Harvest of Harmony Parade, giving hope to the LGBT Community

  • Banner
    The 73rd annual Harvest of Harmony Parade is one of the oldest and biggest events in Grand Island, Neb.
  • girl-picking-up-candy
    A young girl picks up candy the parade participants hand out candy to the spectators.
  • batman-flag
    A local band member holds a Batman flag for their show; the theme this year was "From Pages to Parade…Making Characters Come Alive."
  • Parade
    Supporters of Nebraskans for Equality walking in the Harvest of Harmony parade in Grand Island, Neb., on Saturday October 4.
  • Brandi
    Brandi Bosier, a local resident who is also transgender, took part in the parade for the LGBT community.

By Cody Jay, NewsNetNebraska

The Harvest of Harmony Parade, in Grand Island, Neb., is a big event for the city. While the Harvest of Harmony Parade is a celebration for the city of Grand Island, for some it is a way to show the city and even the state that they deserve equal rights and no discrimination.

The Harvest of Harmony Parade is a mainstay of Grand Island’s city events taking place on the first Saturday in October every year for 73 years. While Grand Island has had many events brought to the city, such as the Nebraska State Fair and High School Volleyball Championships, the parade has never left and is sticking around for the foreseeable future.

The parade has featured high school bands, floats and all kinds of candy for kids (and adults) handed out from walkers in the parade. As bands play their school songs and break out in chants of “Go Big Red” and high school fight songs, and the floats of local businesses pass by, it is also an election year, so political figures were in full force.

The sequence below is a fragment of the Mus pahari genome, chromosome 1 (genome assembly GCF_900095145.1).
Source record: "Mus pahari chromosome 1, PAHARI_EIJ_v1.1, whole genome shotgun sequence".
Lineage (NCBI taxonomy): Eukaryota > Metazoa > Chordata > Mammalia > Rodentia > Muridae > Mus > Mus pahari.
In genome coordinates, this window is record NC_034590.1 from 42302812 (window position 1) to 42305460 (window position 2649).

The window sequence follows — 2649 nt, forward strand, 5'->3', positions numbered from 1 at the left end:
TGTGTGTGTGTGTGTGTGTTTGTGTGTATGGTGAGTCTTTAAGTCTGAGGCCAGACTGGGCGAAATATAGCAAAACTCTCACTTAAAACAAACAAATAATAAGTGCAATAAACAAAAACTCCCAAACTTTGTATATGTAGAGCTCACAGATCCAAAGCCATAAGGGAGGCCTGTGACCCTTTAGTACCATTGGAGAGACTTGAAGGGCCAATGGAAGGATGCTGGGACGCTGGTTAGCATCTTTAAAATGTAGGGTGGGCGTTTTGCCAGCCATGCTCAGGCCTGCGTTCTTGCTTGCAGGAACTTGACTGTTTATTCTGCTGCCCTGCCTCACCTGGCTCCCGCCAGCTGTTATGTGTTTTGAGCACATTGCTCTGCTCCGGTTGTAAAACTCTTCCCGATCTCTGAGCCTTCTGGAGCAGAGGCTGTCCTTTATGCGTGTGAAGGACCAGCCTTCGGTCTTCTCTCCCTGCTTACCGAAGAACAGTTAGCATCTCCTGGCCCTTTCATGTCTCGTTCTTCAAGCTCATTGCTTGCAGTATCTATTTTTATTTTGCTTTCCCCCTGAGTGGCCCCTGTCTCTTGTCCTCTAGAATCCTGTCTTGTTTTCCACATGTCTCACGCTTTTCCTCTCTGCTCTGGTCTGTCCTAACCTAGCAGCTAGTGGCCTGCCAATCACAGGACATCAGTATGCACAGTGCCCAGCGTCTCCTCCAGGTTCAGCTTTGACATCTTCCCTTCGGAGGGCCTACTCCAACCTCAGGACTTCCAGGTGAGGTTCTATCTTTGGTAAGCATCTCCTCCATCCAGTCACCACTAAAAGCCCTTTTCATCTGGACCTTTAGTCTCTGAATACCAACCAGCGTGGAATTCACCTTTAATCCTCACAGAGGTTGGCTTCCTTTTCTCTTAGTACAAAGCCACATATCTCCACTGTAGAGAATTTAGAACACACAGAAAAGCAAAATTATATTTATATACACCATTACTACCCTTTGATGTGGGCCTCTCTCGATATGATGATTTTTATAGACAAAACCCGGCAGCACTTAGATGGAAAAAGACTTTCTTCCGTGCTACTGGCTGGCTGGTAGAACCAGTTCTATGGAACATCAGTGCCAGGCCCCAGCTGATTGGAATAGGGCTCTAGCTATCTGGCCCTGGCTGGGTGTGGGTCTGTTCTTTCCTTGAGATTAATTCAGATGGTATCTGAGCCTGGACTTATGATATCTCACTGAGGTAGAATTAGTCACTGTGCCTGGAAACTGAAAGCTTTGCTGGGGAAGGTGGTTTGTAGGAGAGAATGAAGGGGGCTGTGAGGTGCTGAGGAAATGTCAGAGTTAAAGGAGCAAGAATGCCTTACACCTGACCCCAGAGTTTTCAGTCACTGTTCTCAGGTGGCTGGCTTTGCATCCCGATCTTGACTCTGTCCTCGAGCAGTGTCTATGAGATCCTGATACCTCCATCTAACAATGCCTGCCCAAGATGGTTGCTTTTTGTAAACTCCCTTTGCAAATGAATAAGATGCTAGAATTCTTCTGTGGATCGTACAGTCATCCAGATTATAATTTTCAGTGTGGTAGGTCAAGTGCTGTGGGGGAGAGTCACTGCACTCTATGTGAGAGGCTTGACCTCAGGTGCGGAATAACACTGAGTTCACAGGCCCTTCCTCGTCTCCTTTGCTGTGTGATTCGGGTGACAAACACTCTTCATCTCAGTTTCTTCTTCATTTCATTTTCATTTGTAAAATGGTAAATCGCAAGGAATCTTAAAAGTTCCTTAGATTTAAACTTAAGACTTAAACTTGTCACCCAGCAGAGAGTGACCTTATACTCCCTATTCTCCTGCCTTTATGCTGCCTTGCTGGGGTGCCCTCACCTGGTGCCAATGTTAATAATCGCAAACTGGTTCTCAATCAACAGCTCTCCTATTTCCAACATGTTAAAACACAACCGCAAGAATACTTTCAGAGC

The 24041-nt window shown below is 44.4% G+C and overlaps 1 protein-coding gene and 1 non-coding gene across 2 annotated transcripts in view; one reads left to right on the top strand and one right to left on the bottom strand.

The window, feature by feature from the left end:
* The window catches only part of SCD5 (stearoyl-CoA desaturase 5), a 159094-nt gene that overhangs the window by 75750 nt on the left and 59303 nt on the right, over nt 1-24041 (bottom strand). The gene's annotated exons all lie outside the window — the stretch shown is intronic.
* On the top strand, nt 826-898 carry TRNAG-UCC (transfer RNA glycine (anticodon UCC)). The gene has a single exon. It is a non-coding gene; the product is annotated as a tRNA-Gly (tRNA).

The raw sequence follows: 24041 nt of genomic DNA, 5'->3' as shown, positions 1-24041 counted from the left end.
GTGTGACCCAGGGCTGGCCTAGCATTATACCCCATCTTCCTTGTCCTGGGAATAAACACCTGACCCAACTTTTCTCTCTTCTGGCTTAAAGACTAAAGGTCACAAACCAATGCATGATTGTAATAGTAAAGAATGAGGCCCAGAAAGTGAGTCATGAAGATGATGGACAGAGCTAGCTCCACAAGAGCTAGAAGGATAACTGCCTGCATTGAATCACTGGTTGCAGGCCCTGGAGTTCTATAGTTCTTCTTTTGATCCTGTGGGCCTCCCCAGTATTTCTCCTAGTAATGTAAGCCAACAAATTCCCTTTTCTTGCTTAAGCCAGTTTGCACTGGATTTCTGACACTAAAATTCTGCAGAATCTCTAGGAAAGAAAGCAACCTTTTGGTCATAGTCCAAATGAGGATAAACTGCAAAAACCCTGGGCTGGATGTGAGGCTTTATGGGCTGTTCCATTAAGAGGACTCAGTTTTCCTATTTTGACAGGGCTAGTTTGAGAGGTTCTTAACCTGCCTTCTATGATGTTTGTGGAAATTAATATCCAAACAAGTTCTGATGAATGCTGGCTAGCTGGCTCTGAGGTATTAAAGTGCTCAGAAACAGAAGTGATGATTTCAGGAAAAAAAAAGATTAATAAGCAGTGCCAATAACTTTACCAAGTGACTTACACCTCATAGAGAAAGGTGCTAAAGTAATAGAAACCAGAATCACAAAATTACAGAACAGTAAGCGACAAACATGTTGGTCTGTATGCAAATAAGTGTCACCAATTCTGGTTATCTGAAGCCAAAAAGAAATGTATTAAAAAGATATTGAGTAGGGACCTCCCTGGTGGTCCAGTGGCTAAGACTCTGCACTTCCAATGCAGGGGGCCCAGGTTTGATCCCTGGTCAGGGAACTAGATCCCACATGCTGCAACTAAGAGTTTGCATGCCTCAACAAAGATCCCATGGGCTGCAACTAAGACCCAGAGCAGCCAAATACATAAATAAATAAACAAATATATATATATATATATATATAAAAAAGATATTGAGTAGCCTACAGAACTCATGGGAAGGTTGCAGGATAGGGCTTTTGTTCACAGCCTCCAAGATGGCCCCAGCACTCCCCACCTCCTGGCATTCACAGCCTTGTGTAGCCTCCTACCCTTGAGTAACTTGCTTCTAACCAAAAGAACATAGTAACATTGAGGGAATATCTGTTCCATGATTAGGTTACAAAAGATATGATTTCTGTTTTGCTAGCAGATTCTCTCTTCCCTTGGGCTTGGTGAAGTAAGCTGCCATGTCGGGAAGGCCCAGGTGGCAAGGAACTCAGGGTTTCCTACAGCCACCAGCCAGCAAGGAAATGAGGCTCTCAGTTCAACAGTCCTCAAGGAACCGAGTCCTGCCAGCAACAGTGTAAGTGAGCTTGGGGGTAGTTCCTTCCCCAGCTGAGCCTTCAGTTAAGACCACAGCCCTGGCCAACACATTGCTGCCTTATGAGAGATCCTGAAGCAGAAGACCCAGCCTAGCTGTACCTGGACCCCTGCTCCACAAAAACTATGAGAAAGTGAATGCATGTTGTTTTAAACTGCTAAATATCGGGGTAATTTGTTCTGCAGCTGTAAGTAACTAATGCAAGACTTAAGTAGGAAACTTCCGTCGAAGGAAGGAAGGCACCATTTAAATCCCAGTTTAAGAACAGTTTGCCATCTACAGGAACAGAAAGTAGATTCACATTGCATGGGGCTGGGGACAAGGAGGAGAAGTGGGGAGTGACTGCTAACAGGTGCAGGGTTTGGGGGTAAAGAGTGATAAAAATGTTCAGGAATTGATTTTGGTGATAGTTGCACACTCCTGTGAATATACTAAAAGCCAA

Nebraska for Equality walked in the parade this year. Many of its members and supporters walking in the held signs that focused on equal rights and freedom for the LGBT community in central Nebraska.

Brandi Bosier, a local activist for the rights of the LGBT community in central Nebraska, was one of the members who were in the parade. Bosier is a local member of the LGBT community from Hastings and is a transgender person. She rode in a car surrounded by the supporters of the LGBT community. Brandi was voted Miss Midwest Diamond Esquisite Icon 2014. The voting took place in Las Vegas earlier this year.

Bosier is adamant informing the community about the rights that all people need and deserve. Bosier has personally seen the way discrimination can affect a person’s life.

“Human equality, activism, people got to start being respectful,” said Bosier. “Doesn’t matter where you come from, where you live, or what you do, what we need to respect one another more.”

They were in the parade to get the word out about the LGBT community. Bosier said most people in cntral Nebraska are accepting, professional and have nothing against the LGBT community. Bosier said people that aren’t accepting or discriminate against the LGBT community are just uneducated. Those are the people that they want to reach out to.

Ogallala’s band during the Harvest of Harmony Parade.

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